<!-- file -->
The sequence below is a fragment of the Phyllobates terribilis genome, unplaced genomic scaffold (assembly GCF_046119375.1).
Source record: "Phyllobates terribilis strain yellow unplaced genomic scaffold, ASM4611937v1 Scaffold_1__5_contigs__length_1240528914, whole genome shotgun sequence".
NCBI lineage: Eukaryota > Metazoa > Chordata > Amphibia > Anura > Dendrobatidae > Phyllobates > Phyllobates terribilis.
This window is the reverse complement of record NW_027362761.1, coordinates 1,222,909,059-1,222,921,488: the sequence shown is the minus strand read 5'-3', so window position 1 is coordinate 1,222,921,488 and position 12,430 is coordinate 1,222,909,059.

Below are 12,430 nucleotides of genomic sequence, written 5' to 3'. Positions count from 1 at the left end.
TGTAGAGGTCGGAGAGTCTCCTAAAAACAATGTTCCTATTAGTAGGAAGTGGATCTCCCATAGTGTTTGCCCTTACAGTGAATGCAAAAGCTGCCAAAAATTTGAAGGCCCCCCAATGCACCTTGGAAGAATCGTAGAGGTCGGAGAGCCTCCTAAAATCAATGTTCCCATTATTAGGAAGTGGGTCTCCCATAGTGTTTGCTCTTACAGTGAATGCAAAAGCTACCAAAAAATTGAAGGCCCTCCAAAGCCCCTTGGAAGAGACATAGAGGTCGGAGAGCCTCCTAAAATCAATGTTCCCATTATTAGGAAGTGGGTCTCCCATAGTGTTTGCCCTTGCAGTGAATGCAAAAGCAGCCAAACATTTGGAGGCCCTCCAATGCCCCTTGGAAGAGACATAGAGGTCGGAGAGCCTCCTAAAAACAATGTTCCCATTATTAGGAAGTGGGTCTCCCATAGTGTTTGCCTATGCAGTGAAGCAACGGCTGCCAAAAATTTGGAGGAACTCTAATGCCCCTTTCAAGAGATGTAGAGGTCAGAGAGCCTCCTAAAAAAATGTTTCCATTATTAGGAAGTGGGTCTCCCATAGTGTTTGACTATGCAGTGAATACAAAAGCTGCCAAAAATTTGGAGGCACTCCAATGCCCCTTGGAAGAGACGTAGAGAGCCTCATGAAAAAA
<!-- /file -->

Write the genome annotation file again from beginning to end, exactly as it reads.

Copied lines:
The sequence below is a fragment of the Phyllobates terribilis genome, unplaced genomic scaffold (assembly GCF_046119375.1).
Source record: "Phyllobates terribilis strain yellow unplaced genomic scaffold, ASM4611937v1 Scaffold_1__5_contigs__length_1240528914, whole genome shotgun sequence".
NCBI lineage: Eukaryota > Metazoa > Chordata > Amphibia > Anura > Dendrobatidae > Phyllobates > Phyllobates terribilis.
This window is the reverse complement of record NW_027362761.1, coordinates 1,222,909,059-1,222,921,488: the sequence shown is the minus strand read 5'-3', so window position 1 is coordinate 1,222,921,488 and position 12,430 is coordinate 1,222,909,059.

Below are 12,430 nucleotides of genomic sequence, written 5' to 3'. Positions count from 1 at the left end.
TGTAGAGGTCGGAGAGTCTCCTAAAAACAATGTTCCTATTAGTAGGAAGTGGATCTCCCATAGTGTTTGCCCTTACAGTGAATGCAAAAGCTGCCAAAAATTTGAAGGCCCCCCAATGCACCTTGGAAGAATCGTAGAGGTCGGAGAGCCTCCTAAAATCAATGTTCCCATTATTAGGAAGTGGGTCTCCCATAGTGTTTGCTCTTACAGTGAATGCAAAAGCTACCAAAAAATTGAAGGCCCTCCAAAGCCCCTTGGAAGAGACATAGAGGTCGGAGAGCCTCCTAAAATCAATGTTCCCATTATTAGGAAGTGGGTCTCCCATAGTGTTTGCCCTTGCAGTGAATGCAAAAGCAGCCAAACATTTGGAGGCCCTCCAATGCCCCTTGGAAGAGACATAGAGGTCGGAGAGCCTCCTAAAAACAATGTTCCCATTATTAGGAAGTGGGTCTCCCATAGTGTTTGCCTATGCAGTGAAGCAACGGCTGCCAAAAATTTGGAGGAACTCTAATGCCCCTTTCAAGAGATGTAGAGGTCAGAGAGCCTCCTAAAAAAATGTTTCCATTATTAGGAAGTGGGTCTCCCATAGTGTTTGACTATGCAGTGAATACAAAAGCTGCCAAAAATTTGGAGGCACTCCAATGCCCCTTGGAAGAGACGTAGAGAGCCTCATGAAAAAA